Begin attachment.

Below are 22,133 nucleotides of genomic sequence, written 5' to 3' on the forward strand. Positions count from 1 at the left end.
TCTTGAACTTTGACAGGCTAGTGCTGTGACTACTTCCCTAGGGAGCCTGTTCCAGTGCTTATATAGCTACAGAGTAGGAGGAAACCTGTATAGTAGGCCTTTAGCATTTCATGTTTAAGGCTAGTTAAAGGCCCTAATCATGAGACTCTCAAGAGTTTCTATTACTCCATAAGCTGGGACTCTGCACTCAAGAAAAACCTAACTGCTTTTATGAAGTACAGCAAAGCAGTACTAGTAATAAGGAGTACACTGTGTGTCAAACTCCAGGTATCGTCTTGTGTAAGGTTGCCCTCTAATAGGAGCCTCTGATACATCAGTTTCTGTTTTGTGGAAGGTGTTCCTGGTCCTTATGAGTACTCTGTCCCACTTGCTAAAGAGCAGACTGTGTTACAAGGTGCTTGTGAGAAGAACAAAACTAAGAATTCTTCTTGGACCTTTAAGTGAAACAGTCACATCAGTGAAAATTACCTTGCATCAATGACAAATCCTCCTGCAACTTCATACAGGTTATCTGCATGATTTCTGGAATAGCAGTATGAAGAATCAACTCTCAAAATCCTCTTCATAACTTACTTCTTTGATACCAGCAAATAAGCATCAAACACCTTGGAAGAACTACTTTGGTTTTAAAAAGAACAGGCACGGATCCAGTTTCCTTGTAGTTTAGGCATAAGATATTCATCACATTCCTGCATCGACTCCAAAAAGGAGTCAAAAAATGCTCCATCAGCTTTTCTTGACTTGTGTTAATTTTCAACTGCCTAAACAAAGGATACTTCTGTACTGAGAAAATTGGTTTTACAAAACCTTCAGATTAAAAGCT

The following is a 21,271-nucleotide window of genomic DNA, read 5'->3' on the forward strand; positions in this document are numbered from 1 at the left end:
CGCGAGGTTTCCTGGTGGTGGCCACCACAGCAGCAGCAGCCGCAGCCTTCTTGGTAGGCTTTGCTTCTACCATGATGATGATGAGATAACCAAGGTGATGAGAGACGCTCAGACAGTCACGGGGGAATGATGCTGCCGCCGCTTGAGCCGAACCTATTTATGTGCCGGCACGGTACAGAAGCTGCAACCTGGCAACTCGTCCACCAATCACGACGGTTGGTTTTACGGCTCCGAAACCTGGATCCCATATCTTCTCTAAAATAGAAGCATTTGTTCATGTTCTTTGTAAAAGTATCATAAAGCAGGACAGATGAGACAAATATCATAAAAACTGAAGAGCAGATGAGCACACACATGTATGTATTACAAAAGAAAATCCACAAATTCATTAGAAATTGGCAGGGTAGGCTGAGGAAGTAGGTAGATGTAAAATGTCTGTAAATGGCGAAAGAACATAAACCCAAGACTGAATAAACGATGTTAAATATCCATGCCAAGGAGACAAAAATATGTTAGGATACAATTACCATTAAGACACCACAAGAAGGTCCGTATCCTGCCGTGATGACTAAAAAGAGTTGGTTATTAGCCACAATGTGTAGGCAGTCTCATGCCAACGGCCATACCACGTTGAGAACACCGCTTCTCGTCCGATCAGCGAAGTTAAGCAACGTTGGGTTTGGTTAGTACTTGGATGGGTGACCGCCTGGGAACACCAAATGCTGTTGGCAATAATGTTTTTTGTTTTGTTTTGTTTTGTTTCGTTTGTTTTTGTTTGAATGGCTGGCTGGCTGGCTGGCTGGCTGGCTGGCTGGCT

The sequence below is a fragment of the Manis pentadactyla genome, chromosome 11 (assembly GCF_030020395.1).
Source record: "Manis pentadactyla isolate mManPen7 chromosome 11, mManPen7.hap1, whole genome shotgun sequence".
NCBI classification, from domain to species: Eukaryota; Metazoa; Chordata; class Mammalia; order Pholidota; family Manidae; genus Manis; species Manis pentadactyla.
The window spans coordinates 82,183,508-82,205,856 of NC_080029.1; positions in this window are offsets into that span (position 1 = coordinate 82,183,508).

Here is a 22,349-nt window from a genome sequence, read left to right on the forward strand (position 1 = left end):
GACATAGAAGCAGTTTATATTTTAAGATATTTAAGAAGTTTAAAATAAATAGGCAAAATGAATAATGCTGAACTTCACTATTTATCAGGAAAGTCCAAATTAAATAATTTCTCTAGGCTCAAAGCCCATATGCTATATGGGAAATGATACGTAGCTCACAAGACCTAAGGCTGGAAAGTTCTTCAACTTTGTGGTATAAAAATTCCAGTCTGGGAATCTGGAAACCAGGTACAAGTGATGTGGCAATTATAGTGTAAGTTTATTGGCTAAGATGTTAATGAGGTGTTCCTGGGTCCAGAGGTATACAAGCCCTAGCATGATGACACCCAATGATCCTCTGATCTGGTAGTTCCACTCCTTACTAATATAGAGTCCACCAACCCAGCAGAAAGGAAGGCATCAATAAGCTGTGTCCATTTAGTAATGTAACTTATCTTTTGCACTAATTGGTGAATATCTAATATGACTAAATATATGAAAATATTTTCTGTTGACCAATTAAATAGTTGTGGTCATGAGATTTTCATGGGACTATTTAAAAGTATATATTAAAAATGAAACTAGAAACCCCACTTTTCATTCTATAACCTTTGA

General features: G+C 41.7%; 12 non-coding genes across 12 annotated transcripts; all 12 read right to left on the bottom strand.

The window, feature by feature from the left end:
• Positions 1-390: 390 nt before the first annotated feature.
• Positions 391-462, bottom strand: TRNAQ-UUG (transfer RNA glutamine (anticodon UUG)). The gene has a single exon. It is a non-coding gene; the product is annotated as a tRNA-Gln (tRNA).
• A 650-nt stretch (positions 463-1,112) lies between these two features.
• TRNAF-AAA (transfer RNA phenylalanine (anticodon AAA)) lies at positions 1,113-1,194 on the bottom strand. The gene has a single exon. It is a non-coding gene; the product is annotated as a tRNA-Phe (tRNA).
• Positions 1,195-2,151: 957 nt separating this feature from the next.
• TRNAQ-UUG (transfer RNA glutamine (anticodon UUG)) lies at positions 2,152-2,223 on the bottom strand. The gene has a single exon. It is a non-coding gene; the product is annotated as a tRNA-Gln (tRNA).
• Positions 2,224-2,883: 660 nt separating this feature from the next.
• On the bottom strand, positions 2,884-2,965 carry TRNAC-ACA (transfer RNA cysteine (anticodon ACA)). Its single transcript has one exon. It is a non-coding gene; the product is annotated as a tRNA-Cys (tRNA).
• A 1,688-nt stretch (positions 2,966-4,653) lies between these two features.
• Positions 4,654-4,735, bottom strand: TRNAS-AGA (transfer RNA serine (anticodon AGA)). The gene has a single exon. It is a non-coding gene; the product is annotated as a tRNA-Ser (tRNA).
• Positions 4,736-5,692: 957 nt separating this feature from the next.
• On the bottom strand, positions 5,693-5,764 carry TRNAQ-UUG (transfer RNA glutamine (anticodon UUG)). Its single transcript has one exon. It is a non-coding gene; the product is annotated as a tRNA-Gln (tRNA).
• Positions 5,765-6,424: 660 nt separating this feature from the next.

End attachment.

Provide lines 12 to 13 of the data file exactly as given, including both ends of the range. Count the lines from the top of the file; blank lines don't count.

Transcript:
The window, feature by feature from the left end:
• Positions 1-390: 390 nt before the first annotated feature.